Classic sofa designs
13 September 2010
Knole, chaise longue and Chesterfield are three sofa design classics that, despite being hundred of years old, remain hugely popular among the sofa buying public and the inspiration for numerous updated variations.
The Knole is named after a distinctive sofa originating from Knole House in Sevenoaks, Kent, home of the Sackville family. It has high sides, a tall back and drop-down sides that are kept together using braid ties. These give the sofa a rather impermanent quality, as if the sofa is likely to collapse. The drop down sides have a practical purpose - they can be lowered to make a bed (or at least they were intended to allow this when originally designed, though this is seldom done now).
The chaise longue is a cross between a sofa and a bed, a simple long chair with canted back, armrests and leg support. Versions of this classic design have been traced back to Egyptian, Roman and South American cultures, as well as China.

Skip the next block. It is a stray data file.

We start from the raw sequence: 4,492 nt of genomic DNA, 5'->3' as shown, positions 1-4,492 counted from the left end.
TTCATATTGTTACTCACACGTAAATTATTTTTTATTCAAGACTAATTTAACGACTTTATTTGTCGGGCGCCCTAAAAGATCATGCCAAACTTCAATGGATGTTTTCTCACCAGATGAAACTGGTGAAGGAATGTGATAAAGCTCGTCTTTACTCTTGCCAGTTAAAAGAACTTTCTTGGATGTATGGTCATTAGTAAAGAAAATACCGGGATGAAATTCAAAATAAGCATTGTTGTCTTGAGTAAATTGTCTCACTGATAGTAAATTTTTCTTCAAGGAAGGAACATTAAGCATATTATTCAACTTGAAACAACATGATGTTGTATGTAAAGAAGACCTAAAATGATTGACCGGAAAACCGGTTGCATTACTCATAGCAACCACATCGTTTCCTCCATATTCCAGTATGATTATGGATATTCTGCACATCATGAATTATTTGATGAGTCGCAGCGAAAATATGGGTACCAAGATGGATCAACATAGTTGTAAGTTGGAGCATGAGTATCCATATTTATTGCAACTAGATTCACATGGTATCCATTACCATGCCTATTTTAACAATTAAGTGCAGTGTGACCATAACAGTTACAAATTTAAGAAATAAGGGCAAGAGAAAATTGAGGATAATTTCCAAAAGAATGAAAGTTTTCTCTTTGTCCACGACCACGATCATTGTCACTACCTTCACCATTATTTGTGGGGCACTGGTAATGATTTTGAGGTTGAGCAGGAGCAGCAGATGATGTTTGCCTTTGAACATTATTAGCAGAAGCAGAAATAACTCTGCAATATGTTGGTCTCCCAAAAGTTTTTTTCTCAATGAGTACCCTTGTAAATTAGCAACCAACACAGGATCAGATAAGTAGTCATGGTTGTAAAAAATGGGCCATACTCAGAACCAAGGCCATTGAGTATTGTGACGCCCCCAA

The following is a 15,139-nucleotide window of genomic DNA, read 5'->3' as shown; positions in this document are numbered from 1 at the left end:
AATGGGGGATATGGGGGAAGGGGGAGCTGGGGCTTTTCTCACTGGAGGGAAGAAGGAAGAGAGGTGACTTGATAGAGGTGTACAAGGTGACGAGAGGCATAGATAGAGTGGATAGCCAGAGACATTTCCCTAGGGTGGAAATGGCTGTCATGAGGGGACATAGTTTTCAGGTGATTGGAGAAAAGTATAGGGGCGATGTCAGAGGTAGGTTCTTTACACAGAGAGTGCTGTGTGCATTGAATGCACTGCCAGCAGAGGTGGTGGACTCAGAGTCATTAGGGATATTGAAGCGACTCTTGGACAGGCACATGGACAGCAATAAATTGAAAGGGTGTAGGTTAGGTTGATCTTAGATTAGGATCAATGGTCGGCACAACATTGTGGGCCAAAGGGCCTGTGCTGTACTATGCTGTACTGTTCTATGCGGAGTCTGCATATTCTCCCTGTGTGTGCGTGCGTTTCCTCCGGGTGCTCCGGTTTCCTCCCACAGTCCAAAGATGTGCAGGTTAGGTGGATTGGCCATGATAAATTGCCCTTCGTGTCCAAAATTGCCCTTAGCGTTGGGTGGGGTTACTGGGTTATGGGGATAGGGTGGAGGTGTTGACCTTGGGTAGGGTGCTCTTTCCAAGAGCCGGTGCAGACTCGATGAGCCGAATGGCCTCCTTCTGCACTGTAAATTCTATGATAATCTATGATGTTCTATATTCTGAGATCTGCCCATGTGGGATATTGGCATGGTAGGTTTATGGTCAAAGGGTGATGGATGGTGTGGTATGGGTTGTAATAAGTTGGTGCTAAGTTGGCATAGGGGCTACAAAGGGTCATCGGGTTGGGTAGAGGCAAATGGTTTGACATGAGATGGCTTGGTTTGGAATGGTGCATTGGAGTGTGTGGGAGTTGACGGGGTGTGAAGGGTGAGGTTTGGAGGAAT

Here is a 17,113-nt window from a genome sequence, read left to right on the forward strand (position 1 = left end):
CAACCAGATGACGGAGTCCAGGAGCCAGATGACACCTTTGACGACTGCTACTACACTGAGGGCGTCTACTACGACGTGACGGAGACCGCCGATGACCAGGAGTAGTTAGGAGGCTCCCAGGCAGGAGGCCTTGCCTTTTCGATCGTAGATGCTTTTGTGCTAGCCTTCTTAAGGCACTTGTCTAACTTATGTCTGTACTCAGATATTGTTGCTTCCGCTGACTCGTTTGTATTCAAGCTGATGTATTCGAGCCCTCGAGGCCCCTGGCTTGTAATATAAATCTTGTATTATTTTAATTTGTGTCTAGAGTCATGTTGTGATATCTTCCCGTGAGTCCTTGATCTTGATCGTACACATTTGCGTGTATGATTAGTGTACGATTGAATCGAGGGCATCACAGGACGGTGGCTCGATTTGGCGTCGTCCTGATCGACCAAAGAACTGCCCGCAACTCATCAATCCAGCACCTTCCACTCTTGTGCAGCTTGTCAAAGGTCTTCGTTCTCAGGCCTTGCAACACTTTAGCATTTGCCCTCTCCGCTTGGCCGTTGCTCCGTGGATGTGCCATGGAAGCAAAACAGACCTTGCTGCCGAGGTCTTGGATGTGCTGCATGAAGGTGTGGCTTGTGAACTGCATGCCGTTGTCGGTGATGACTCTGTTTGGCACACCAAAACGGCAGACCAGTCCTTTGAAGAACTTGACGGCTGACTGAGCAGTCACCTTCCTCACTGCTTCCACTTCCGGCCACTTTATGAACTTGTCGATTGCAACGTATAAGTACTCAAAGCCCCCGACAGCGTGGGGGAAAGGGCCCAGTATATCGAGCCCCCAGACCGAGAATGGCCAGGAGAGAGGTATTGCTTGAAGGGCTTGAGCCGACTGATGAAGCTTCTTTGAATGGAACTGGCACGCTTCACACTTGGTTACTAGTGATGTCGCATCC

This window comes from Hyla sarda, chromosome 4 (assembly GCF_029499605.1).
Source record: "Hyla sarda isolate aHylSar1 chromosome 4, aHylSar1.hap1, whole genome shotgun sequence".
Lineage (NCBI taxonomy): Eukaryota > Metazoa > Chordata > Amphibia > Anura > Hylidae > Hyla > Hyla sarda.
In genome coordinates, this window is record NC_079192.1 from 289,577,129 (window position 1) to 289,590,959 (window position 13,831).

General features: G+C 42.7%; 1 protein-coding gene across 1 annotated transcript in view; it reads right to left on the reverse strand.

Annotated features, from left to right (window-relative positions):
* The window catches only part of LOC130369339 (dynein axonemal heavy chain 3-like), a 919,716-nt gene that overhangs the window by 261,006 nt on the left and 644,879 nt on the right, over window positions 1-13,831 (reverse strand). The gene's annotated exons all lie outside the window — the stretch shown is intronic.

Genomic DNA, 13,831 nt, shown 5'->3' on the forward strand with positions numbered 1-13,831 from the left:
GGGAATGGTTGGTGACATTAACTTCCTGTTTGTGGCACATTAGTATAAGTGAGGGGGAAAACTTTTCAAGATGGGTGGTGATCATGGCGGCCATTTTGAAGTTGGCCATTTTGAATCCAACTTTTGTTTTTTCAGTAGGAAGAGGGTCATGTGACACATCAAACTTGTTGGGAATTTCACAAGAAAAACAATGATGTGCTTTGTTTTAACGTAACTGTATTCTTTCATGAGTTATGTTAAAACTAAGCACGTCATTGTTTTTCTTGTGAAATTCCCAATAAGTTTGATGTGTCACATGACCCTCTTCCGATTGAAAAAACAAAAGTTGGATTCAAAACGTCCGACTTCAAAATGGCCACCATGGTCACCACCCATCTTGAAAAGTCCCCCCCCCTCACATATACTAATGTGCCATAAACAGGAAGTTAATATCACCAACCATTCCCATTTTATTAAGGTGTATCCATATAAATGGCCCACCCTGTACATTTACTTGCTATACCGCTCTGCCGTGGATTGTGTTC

The version we are most familiar with dates back to the 17th century Rococo era of Louis XV, when the use of gilt, mahogany and rich fabrics projected an image of great luxury. In the modern era the Corbusier Chaise Longue is an instantly recognisable classic, designed in 1928 and made of leather and tubular stainless steel.
The Chesterfield sofa evokes the ambience of libraries, clubs or country houses, delivering great comfort (and improving looks as its leather softens and matures with growing age). It is renowned for its stylishness and sense of sophistication. One theory is that the name comes from Phillip, the fourth Earl of Chesterfield (1694-1773). It is thought that he may have commissioned the first Chesterfield design and that the name has stuck with the distinctive look ever since. Immortality had been achieved, in the name of a sofa.
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